If you enjoy working with a diverse range of people, interested in health and wellbeing, and want a rewarding, fulfilling career, working as an osteopath could be the ideal career for you. Osteopathy is a career with an average salary of £45,000, with 11% of osteopaths earning in excess of £100,000. Osteopathy involves helping patients of all ages and backgrounds, from elderly patients and children to pregnant women and athletes. Osteopaths are an Allied Health Profession, recognised by the NHS as being key to transforming people’s health, care and wellbeing.
If becoming an osteopath is something you’re considering, whether you’re at the start of your higher education journey or you want to retrain later in life, here’s how to qualify for this enjoyable career.
Osteopaths are qualified health care professionals who assess, diagnose and treat health issues. Osteopaths conduct full medical case histories and use clinical examinations to make diagnoses. They assess the patient’s overall health to identify the root cause of the issue and agree individual management plans that may include manual therapy (hands -on treatment) exercise, health and lifestyle advice. Osteopaths can use a variety of hands-on treatment methods to reduce pain and improve mobility. These may include soft tissue massage to relax tense muscles, mobilisation of joints, and manipulation to improve mobility in restricted areas of the body, such as the spine.
Osteopathy is about treating the whole person and not just the site of the pain. Osteopaths see a wide range of people, from sports people to expectant mothers, children, keeping older people active and mobile, and those overcoming injury. With further training osteopaths can treat animals as well as people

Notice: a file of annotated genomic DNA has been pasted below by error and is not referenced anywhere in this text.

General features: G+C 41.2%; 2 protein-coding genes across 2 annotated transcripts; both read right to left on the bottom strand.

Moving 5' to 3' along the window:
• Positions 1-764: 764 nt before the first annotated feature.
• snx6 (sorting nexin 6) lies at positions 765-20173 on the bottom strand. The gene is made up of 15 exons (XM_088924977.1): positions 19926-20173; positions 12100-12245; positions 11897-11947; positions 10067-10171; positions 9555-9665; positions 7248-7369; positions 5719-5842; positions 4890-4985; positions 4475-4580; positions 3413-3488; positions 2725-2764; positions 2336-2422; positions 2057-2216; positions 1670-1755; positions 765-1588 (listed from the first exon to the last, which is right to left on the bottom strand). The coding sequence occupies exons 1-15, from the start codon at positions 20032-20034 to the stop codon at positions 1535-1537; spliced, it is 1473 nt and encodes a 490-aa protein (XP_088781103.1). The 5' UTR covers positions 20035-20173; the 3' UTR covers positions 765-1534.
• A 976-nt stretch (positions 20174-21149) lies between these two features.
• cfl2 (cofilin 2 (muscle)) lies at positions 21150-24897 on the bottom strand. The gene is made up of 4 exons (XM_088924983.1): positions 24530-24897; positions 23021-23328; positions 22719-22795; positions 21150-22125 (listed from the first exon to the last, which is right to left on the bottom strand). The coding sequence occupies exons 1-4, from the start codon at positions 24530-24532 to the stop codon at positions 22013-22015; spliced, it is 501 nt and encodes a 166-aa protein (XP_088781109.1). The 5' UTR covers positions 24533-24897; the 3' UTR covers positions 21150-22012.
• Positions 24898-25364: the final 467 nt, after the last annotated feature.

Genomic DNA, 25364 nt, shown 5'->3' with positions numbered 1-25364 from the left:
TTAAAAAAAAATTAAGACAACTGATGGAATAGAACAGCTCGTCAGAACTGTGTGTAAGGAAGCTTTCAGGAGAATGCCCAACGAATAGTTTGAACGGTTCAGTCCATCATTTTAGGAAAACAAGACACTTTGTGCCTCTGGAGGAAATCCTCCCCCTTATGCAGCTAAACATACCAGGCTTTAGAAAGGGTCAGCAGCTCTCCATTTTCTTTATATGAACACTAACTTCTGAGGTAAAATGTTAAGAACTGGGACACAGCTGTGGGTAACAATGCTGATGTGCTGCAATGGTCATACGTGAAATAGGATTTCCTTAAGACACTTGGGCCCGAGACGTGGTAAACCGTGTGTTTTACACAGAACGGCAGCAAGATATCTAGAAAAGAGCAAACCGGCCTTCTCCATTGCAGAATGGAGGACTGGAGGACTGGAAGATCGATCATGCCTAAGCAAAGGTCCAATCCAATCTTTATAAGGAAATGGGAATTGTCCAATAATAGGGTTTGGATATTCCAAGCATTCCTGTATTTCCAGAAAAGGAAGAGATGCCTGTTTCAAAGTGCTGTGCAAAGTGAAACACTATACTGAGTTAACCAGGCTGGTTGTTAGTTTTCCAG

Osteopaths work with and refer to other healthcare professionals – GPs, consultants, physiotherapists, midwives and others. As an osteopath, you will build great professional networks and lifelong colleagues. You can work independently by setting up your own private osteopathy practice, or as a member of therapy clinic or within the NHS.
The profession is regulated by the General Osteopathic Council, and osteopaths continue their professional development throughout their career.
The key qualities and traits that are needed to work as an osteopath include:
To be eligible to study for a MOst qualification at BCOM, you will need 112 UCAS points, which may include BTEC courses, Higher National Diplomas, Science foundation courses in science or health, Baccalaureates or Scottish Highers, in addition to biology.
Mature students with previous degrees (2:1 or above) or other educational pathways will be considered on an individual basis depending on previous qualifications.
International students who possess A level equivalent qualifications are eligible to apply. Where necessary the applicant must possess a ‘Use of English Qualification’ at an IELTS level >6.5 or equivalent.
When you study a Masters in Osteopathy you will learn about:
You will spend over 1000 hours in the teaching clinic, seeing and treating patents as part of your degree. You will have skilled, hands-on and practical expertise so that you are fully trained to work as soon as you graduate.
If you want to retrain from another career later in life, it can be beneficial to get some paid or voluntary experience with a qualified osteopath before you apply for your course. This will enable you to gain the skills and qualities needed to be successful in your training. Applicants with a 2:1 or above in another discipline will be considered on an individual basis depending on their experience and skill set.
BCOM’s Masters in Osteopathy will require you to undertake over 1,000 hours of supervised clinical training, in addition to subject training in physiology, pathology, biomechanics, pharmacology and anatomy. After you’ve completed your Masters and registered with the GOsC, you’ll be able to practice as a fully qualified osteopath.
Date Posted: 15/09/2021 | Posted In: Uncategorized